Truth Disguised by Quandi

Posted on

truthdisguisedPublisher/Date:  Lulu.com, Dec. 2008
Genre(s):  Coming of Age, Romance, Contemporary Fiction
Pages:  245
Website:  http://www.truthdisguised.ning.com

Rating: ★★★☆☆ 

A woman’s appearance doesn’t define her sexuality, so dressing like a boy shouldn’t make you a lesbian, at least that’s what Francis “Frankie” Livingston believes as she struggles with her imposed identity in TRUTH DISGUISED by first-time author Quandi.

Tell that to her family and friends. They think her tomboy attire, the fact that she’s never really had a boyfriend, and masculine demeanor are signs that she loves the ladies. Frankie hears it from her mother, who boisterously disapproves of her daughter being gay because of her own demons, and from her all-boy circle of friends that accept her but wonder out loud if she likes boys or girls. Only her father and girly twin sister, Arianna, support her no matter what or whom she chooses.

That’s the thing, though. Frankie doesn’t know what she wants. She’s always felt like a man trapped in a woman’s body, but can’t say for sure that means she’s a lesbian. When her dormmate, Tasha, becomes an admirer, Frankie pursues this flirtation with reservations. She’s intrigued at being with a woman, and gives Tasha the relationship she wants, but secretly, Frankie has always held an attraction to her best friend, Maurice.

This confusion has been a life-long burden for Frankie, haunted by whom she should be and whom she should love. Society tells her one thing, but her head tells her another. It’s when serious issues arise with her family that she realizes her heart is the only thing she should listen to.

In Truth Disguised, Quandi has created an appealing heroine in conflicted Frankie. Her protagonist’s journey is enhanced by fully-fleshed supporting characters, like her parents, sister and four homeboys. Also, the “don’t judge a book by its cover” message isn’t forced on the reader. It’s only the grammatical errors that take away from the plot. I was a little sad at the ending, but it’s an eye opener for sure. A book for teens and questioning women alike, Truth Disguised proves appearances aren’t everything.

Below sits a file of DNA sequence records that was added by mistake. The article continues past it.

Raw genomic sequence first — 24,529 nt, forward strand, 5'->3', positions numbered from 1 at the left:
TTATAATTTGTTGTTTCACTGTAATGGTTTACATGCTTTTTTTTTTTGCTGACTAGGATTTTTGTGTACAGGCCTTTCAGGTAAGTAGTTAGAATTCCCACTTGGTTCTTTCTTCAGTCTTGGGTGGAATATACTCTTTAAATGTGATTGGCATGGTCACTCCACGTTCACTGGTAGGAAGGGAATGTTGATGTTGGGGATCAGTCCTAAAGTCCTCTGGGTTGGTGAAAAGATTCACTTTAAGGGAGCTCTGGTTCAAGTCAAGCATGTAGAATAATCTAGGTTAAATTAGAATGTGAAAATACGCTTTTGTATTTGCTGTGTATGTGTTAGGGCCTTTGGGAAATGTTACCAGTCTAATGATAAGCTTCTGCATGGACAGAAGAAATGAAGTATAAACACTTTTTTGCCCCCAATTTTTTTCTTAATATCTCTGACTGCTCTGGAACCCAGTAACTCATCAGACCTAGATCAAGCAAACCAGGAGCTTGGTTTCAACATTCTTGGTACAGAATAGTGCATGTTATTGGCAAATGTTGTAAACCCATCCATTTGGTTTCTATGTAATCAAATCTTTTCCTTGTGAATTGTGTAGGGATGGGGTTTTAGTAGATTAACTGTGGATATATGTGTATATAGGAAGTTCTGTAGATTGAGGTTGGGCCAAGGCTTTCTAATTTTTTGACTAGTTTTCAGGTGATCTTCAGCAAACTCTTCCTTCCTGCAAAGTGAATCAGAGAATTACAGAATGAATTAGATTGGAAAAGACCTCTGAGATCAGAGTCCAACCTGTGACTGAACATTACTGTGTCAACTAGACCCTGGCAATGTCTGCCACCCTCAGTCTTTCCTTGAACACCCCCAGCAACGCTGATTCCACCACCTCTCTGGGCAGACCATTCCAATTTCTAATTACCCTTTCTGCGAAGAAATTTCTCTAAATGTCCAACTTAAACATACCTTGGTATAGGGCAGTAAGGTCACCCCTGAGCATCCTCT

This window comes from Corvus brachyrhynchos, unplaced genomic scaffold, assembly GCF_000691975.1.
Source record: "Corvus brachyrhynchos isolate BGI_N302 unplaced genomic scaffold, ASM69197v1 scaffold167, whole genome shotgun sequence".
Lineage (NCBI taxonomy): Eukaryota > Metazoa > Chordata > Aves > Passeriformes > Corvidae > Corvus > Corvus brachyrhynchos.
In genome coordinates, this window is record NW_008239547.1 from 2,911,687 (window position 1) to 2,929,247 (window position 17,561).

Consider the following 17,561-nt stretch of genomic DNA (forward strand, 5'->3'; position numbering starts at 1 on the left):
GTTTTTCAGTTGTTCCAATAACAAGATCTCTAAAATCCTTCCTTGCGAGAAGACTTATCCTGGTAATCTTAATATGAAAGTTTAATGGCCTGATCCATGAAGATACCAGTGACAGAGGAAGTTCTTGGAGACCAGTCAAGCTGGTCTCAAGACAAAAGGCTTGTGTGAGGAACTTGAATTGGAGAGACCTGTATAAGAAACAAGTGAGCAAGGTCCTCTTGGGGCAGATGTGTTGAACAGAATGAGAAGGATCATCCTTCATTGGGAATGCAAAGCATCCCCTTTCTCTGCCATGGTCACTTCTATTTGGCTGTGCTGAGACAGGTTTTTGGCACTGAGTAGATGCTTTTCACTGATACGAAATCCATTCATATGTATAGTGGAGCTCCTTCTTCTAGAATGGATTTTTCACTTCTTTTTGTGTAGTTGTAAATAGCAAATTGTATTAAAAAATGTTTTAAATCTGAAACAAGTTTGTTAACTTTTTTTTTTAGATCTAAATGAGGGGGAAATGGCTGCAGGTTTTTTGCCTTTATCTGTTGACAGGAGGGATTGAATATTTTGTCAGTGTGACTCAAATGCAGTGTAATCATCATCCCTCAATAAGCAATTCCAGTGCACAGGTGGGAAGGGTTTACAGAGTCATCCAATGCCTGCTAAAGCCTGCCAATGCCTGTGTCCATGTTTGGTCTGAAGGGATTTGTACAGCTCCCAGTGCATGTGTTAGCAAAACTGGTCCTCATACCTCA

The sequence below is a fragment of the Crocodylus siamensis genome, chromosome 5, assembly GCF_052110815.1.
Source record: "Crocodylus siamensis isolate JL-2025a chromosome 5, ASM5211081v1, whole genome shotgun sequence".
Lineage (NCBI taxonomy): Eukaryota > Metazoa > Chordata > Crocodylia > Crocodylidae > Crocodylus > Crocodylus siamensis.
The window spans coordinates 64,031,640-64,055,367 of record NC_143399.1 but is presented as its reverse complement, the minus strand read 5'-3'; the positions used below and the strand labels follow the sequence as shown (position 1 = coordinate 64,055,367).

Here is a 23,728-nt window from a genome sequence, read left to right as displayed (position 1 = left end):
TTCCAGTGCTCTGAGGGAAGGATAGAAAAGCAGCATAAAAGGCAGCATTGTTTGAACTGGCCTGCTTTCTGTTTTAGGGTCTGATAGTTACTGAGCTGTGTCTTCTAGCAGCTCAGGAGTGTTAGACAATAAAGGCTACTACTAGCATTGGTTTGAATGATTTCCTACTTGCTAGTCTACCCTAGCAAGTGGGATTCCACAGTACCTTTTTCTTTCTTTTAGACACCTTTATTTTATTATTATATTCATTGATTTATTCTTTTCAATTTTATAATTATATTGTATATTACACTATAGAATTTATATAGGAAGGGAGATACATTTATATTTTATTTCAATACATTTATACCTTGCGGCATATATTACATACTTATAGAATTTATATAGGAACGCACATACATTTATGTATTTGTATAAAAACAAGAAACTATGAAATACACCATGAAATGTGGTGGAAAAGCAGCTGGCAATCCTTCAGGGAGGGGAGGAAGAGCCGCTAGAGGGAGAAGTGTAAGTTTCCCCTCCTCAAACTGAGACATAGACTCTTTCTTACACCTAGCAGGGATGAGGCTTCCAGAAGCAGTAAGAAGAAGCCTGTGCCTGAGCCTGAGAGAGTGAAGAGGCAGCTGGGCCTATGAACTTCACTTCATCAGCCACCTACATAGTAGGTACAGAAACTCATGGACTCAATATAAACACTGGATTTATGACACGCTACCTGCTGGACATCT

Reviewed November 2009


Passing for Black by Linda Villarosa (Aug. 2008 Pick of the Month)

Posted on

passingforblackpotmlogo

 

 

 

 

Publisher/Date:  Dafina, June 2008
Genre:  Romance
Pages:  262
Website:  http://www.lindavillarosa.com

Rating: ★★★★½ 

We’ve all dealt, in some form or fashion, with the issue of being black, being a woman, and being gay – at times feeling as if you don’t really fit on any side, but having to stay true to both aspects of yourself. In PASSING FOR BLACK, the first foray into fiction by renowned journalist Linda Villarosa, this entanglement is experienced by Angela Wright, a buppie struggling with both her sexual and racial identities.

By outside appearances, Angela’s life is seamless in her middle-class world, where she’s an editor at Désire magazine, engaged to a history professor at a prominent university and mingles with a Black elite inner circle. Yet it’s simply a facade. Angela has never felt secure with herself, and “passing” is simply her coping mechanism to deal with never feeling “black enough.” With her mother, Janice, considered a local heroine in the black female community, she always felt tragically compelled to live up to her mother’s roots. And at 29, she should be ready to be married after a six-year relationship with Keith, but something always holds her back. Namely, her attraction to women, a temptation she forbade herself from having for so many years.

But it’s one she can’t resist with Cait Getty, one of Keith’s colleagues at Amsterdam University. After spying the woman hanging posters for a lesbian sex conference, all pretenses of a white picket fence life fade away. Instead, she finds herself drawn to the androgynous vibe of this white woman, an activist whose fervor for women’s issues is only matched by her passion for Angela. With sandy brown hair, boyish good looks and British accent, Cait is nothing Angela expected to be infatuated with. In fact, she’s everything opposite of what her family and friends would see her with.

It leaves Angela, who’s normally indecisive and non-confrontational, torn as to whom she should be with. Her head tells her to do the right thing and stay with her “good black man,” while her heart demands she face her fears and be with the one person who makes her feel true to herself. It’s a hard decision, with consequences that will manage to hurt anyone involved.

And while Angela’s living an illusion, others in her life are also passing. Cait focuses so much lesbian rights that she ignores the plight of anyone else that doesn’t fit in her box. Keith feigns a “good Negro” veneer to his white superiors while alienating his own people. Even her best friend, Mae, learns to leave her Southern roots behind to be accepted in the workplace.

Yet Angela is the center of this provocative tale. When Angela decides her future much later, she satisfies her craving to be true to herself, and passing just isn’t good enough anymore. Because of Cait, everything she never thought she wanted turns out to be everything she needs.

Passing for Black makes for a challenging read. Villarosa tackles the subject of racial and sexual identity with class and a sense of humor. It’s down-to-earth enough for the casual reader, and speak to any black lesbian feeling out of step with their two worlds. Passing conveys that every woman’s journey to herself is never easy, but one she shouldn’t spend passing by.

Reviewed August 2008